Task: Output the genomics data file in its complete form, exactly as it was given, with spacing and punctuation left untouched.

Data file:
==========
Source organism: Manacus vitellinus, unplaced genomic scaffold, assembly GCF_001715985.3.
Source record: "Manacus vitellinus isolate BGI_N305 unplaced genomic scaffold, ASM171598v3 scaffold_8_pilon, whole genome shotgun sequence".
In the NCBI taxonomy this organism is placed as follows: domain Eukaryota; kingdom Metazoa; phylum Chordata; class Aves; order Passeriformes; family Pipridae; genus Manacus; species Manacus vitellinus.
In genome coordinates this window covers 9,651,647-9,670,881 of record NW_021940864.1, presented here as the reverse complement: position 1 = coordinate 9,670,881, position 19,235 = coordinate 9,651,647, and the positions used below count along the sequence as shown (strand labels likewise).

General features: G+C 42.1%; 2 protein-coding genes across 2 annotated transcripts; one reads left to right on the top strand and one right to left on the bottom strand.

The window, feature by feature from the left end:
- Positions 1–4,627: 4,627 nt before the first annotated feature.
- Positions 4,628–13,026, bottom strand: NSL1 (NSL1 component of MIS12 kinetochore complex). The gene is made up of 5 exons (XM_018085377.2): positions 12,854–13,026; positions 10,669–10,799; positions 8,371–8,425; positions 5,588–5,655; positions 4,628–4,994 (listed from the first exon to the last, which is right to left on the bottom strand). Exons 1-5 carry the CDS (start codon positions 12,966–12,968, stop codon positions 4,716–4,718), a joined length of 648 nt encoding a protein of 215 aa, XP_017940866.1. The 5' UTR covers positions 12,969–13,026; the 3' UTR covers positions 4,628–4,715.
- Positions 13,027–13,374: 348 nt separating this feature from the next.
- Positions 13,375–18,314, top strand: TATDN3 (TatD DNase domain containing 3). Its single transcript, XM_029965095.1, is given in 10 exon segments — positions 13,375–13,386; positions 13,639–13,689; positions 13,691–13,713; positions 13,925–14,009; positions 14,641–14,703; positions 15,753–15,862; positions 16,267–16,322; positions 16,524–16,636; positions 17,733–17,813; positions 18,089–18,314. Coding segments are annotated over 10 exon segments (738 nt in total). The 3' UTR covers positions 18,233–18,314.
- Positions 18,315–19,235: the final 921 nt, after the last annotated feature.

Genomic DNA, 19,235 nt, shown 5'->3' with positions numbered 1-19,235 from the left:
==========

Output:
Source organism: Manacus vitellinus, unplaced genomic scaffold, assembly GCF_001715985.3.
Source record: "Manacus vitellinus isolate BGI_N305 unplaced genomic scaffold, ASM171598v3 scaffold_8_pilon, whole genome shotgun sequence".
In the NCBI taxonomy this organism is placed as follows: domain Eukaryota; kingdom Metazoa; phylum Chordata; class Aves; order Passeriformes; family Pipridae; genus Manacus; species Manacus vitellinus.
In genome coordinates this window covers 9,651,647-9,670,881 of record NW_021940864.1, presented here as the reverse complement: position 1 = coordinate 9,670,881, position 19,235 = coordinate 9,651,647, and the positions used below count along the sequence as shown (strand labels likewise).

General features: G+C 42.1%; 2 protein-coding genes across 2 annotated transcripts; one reads left to right on the top strand and one right to left on the bottom strand.

The window, feature by feature from the left end:
- Positions 1–4,627: 4,627 nt before the first annotated feature.
- Positions 4,628–13,026, bottom strand: NSL1 (NSL1 component of MIS12 kinetochore complex). The gene is made up of 5 exons (XM_018085377.2): positions 12,854–13,026; positions 10,669–10,799; positions 8,371–8,425; positions 5,588–5,655; positions 4,628–4,994 (listed from the first exon to the last, which is right to left on the bottom strand). Exons 1-5 carry the CDS (start codon positions 12,966–12,968, stop codon positions 4,716–4,718), a joined length of 648 nt encoding a protein of 215 aa, XP_017940866.1. The 5' UTR covers positions 12,969–13,026; the 3' UTR covers positions 4,628–4,715.
- Positions 13,027–13,374: 348 nt separating this feature from the next.
- Positions 13,375–18,314, top strand: TATDN3 (TatD DNase domain containing 3). Its single transcript, XM_029965095.1, is given in 10 exon segments — positions 13,375–13,386; positions 13,639–13,689; positions 13,691–13,713; positions 13,925–14,009; positions 14,641–14,703; positions 15,753–15,862; positions 16,267–16,322; positions 16,524–16,636; positions 17,733–17,813; positions 18,089–18,314. Coding segments are annotated over 10 exon segments (738 nt in total). The 3' UTR covers positions 18,233–18,314.
- Positions 18,315–19,235: the final 921 nt, after the last annotated feature.

Genomic DNA, 19,235 nt, shown 5'->3' with positions numbered 1-19,235 from the left: